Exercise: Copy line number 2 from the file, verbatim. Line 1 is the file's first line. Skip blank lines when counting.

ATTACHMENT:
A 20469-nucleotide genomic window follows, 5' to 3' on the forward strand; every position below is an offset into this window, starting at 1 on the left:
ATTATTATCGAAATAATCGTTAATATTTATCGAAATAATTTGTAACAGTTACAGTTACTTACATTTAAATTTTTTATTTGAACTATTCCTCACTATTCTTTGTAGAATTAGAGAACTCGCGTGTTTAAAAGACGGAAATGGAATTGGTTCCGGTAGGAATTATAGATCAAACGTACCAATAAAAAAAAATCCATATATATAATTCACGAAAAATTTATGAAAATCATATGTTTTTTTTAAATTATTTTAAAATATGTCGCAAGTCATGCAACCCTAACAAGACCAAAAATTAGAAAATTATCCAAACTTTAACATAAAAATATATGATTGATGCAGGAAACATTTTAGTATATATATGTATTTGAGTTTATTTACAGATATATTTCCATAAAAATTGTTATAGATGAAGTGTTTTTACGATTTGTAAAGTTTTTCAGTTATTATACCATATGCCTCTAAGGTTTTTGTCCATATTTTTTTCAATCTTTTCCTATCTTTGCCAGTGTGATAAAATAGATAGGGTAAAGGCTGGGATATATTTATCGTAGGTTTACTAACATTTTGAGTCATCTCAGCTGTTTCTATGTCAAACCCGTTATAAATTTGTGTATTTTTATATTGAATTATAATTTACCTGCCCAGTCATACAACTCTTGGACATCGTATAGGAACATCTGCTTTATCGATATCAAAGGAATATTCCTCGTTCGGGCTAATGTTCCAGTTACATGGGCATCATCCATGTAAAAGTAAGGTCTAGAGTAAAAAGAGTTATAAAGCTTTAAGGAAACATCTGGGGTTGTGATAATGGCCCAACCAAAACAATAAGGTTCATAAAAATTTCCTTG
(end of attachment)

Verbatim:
ATTATTATCGAAATAATCGTTAATATTTATCGAAATAATTTGTAACAGTTACAGTTACTTACATTTAAATTTTTTATTTGAACTATTCCTCACTATTCTTTGTAGAATTAGAGAACTCGCGTGTTTAAAAGACGGAAATGGAATTGGTTCCGGTAGGAATTATAGATCAAACGTACCAATAAAAAAAAATCCATATATATAATTCACGAAAAATTTATGAAAATCATATGTTTTTTTTAAATTATTTTAAAATATGTCGCAAGTCATGCAACCCTAACAAGACCAAAAATTAGAAAATTATCCAAACTTTAACATAAAAATATATGATTGATGCAGGAAACATTTTAGTATATATATGTATTTGAGTTTATTTACAGATATATTTCCATAAAAATTGTTATAGATGAAGTGTTTTTACGATTTGTAAAGTTTTTCAGTTATTATACCATATGCCTCTAAGGTTTTTGTCCATATTTTTTTCAATCTTTTCCTATCTTTGCCAGTGTGATAAAATAGATAGGGTAAAGGCTGGGATATATTTATCGTAGGTTTACTAACATTTTGAGTCATCTCAGCTGTTTCTATGTCAAACCCGTTATAAATTTGTGTATTTTTATATTGAATTATAATTTACCTGCCCAGTCATACAACTCTTGGACATCGTATAGGAACATCTGCTTTATCGATATCAAAGGAATATTCCTCGTTCGGGCTAATGTTCCAGTTACATGGGCATCATCCATGTAAAAGTAAGGTCTAGAGTAAAAAGAGTTATAAAGCTTTAAGGAAACATCTGGGGTTGTGATAATGGCCCAACCAAAACAATAAGGTTCATAAAAATTTCCTTG